One of the challenges of being set in a rural location is that the Sustainability Centre is not on a public transport route, despite campaigning for a bus route to be adjusted to incorporate the centre, and trialling a mini bus system. Instead, the Centre encourages people to keep the Green Fair a low carbon event by lift-sharing, walking or cycling. Visitors can use the Centre’s Facebook page to encourage visitors to connect with one another to arrange their journeys, and people grouped together to charter mini-coaches.

Christine said that the Centre’s purpose is to ‘help people have better information and therefore make better choices. Because if we don’t know then we may well be making a very bad decision. We cannot be…no impact. So what we need to do is be mindful and informed of the impact we’re having.

‘In the end people can get quite…poleaxed by…too much conflicting information, they start with the intention to do good and end up confused and depressed and then no action follows, no change follows.

‘I want to…be an effective agent for change. That means that you…inspire people, you enable people and you connect people. And then things will change.’

Given the city’s current performance on areas like recycling, there is much at the Green Fair to inspire Portsmouth.

Tamara Groen, co-editor of Portsmouth Green Party’s Shades of Green blog said Portsmouth City Council could do more on recycling, including ‘a kerbside collection that collects more than the basics’ for recycling waste.

‘…glass and mixed plastics can be recycled in Pompey, just not at kerbside. There is nowhere in Portsmouth to recycle food waste and food/drink cartons like tetra paks. If all these items were able to be collected…the percentage of household waste sent for reuse, recycling or composting would naturally increase’, said Tamara.

There are other reasons people aren’t recycling as much as they could:

  • Lack of information. Confusion as to what can and can’t be recycled
  • Lack of hope that it makes a difference
  • No space
  • Doesn’t make them feel good
  • Doesn’t engage their interest

Government funding cuts have also had an impact on environmentalism and sustainability in Portsmouth.

Sue James, a former member of the Portsmouth Climate Action Network (PCAN) formed in 2006, said the group were instrumental in creating dedicated posts in the council, which are now gone.

“I used to be involved with the Portsmouth Climate Action Network which was formed in 2006 and we did a delegation to the Council which resulted in the appointment of [a]  Climate Change officer – that changed to Principal Climate Change and Sustainability Co-ordinator later on. That was probably 2007. [The Co-Ordinator] had an assistant and seemed to be well funded.’

Although the role of Climate Change and Sustainability Co-ordinator no longer exists, some of the responsibilities of the role have been reallocated to different posts. Clare Seek, who co-ordinates the Portsmouth Repair Cafe, said:

‘… central government cuts have had an enormous impact on councils and everything is very stripped back now. There are still posts that look at things such as air quality and encourage active travel (mainly around the health agenda), but those roles used to exist previously as well, when [the Climate Change and Sustainability Co-ordinator and assistant] also were in post.’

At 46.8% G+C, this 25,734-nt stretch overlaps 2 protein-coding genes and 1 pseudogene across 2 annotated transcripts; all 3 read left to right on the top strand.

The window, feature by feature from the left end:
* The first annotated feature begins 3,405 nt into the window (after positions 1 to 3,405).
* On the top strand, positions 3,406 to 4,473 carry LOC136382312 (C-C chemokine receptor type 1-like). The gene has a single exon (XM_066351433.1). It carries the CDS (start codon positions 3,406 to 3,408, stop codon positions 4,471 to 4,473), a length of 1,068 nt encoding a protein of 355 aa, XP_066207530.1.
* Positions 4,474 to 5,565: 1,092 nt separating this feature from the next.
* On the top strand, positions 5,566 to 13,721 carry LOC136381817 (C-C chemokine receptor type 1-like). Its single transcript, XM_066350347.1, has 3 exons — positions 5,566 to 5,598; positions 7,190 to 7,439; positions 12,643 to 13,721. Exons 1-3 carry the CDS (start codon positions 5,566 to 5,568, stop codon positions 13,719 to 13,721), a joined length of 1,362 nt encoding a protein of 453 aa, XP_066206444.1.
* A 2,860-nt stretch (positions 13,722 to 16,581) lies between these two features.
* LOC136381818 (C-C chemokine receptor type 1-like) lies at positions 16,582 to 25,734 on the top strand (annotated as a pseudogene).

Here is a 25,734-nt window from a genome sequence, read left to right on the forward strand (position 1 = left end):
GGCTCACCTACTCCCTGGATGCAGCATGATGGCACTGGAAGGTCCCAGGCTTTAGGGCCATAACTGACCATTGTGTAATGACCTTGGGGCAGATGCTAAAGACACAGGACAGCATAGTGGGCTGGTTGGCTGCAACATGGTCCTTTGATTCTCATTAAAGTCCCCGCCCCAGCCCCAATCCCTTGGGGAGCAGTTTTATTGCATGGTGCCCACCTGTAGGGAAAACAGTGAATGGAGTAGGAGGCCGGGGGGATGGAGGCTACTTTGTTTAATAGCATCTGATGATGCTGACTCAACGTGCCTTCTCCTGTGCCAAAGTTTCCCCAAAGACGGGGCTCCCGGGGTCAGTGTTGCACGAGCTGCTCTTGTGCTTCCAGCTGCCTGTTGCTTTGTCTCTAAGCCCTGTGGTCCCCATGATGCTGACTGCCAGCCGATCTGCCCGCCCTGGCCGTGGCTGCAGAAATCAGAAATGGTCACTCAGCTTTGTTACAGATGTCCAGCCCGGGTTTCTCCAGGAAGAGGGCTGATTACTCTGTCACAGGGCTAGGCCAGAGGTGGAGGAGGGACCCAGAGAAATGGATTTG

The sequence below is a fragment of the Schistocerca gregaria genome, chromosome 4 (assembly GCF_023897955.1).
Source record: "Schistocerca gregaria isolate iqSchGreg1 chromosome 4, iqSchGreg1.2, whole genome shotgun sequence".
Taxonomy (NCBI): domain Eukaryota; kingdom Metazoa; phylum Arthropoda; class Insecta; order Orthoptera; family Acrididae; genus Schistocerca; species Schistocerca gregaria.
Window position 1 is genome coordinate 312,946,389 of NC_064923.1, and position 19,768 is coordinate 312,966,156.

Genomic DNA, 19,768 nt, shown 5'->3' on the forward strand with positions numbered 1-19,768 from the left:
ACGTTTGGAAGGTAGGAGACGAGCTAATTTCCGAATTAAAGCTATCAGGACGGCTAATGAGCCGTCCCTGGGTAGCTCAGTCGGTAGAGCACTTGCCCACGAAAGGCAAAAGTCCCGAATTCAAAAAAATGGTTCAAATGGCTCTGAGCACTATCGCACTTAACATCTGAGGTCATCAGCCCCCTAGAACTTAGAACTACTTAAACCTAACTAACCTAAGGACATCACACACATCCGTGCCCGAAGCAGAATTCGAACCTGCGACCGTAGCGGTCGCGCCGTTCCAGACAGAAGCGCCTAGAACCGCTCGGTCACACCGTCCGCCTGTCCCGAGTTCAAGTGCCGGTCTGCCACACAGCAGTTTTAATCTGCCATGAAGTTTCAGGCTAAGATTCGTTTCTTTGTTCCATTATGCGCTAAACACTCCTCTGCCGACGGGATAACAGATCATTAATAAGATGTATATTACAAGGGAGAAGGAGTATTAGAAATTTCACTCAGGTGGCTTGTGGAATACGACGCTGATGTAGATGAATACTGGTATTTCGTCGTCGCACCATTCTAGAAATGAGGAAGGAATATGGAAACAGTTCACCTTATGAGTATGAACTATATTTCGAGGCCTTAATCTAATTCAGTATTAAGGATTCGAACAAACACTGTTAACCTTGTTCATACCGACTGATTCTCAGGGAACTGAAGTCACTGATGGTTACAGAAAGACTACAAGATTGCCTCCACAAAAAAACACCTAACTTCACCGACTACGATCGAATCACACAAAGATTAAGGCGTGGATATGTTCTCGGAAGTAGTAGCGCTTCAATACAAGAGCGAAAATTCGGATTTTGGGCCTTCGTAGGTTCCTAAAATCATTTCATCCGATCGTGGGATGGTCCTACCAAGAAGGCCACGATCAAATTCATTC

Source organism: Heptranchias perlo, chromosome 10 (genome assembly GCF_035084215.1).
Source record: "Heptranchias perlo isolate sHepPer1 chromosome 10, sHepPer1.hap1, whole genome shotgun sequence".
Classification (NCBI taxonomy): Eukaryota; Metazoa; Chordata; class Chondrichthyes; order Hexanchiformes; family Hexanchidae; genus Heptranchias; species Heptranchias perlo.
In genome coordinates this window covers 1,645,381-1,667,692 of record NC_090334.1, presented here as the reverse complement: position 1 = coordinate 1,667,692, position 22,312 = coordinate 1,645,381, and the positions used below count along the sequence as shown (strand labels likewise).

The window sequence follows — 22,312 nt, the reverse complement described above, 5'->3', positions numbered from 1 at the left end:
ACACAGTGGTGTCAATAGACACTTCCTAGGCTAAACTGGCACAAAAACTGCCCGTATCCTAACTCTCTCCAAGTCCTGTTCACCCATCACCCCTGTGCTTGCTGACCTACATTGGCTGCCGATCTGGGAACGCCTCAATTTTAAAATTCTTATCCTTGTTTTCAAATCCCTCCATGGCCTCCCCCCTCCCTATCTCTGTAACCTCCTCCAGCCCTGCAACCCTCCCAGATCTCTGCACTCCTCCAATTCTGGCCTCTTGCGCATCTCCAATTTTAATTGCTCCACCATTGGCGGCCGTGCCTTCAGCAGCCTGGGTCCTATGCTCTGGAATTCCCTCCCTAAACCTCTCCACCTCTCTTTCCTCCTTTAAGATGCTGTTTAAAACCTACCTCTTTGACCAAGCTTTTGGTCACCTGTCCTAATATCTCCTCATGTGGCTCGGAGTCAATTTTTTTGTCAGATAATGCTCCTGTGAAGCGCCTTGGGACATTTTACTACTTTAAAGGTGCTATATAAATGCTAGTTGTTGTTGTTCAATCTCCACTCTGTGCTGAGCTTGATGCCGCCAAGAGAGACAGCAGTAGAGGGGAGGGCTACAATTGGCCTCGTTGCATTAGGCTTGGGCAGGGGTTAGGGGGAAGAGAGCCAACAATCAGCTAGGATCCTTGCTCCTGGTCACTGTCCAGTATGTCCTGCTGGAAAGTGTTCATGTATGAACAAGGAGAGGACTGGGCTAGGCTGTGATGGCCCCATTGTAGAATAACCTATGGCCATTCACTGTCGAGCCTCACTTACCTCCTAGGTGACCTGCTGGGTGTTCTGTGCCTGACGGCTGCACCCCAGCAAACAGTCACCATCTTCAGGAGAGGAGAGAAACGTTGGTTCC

Portsmouth Liberal Democrats committed in their election manifesto to make Portsmouth a ‘Greener City’, including exploring kerbside glass recycling collections, addressing congestion through a Sustainable Transport Fund, and establishing ‘a panel of Portsmouth people to advise the Council on how to make the city greener and plastic-free.’

Cllr Steve Pitt, Deputy Leader of the council, announced in May 2018 that recycling bins had been introduced along the seafront. In June, the council announced a new wheelie bin scheme that aims to encourage more people to recycle in the city.

However, recycling collections across Portsmouth could still be improved, including offering residents household collections for glass recycling, as provided by Southampton City Council, and offering recycling bins in public parks and open spaces, as well as along the seafront.

Perhaps the biggest lesson Portsmouth could take from the Sustainability Centre’s Green Fair is the return of the Portsmouth Green Fair in Victoria Park, which PCAN began in 2007 with council funding.

Sue James said, ‘A working group was set up [in the council] to come up with a climate strategy for Portsmouth and to monitor it and we also spent a long time on working out a publicity campaign. They paid for things like a thermal map of the city which disappeared, produced an exhibition for schools and gave us money to run a Green Fair each year.’

Portsmouth Green Fair has not run in the city since 2015, the only trace of it left a page on PCAN’s website.

However, there are opportunities for Portsmouth people to get involved in community projects aiming to make a positive impact on the environment, including:

Do you know of any local environmental groups or projects we’ve missed? Have you taken part in one of these groups and want to write about it? Let us know in the comments below or contact us on Facebook or Twitter.

This story is part of our ongoing series from our #ReclaimTheNews team, a group of local residents trained in investigative journalism in partnership with The Centre for Investigative Journalism. The group now forms S&C’s Community Reporting team. Expect more stories from them in the coming weeks and help spread the word by sharing their articles with your friends and networks.

This article was updated on 3rd August 2018 to add Final Straw Solent into our list of local projects, following reader feedback.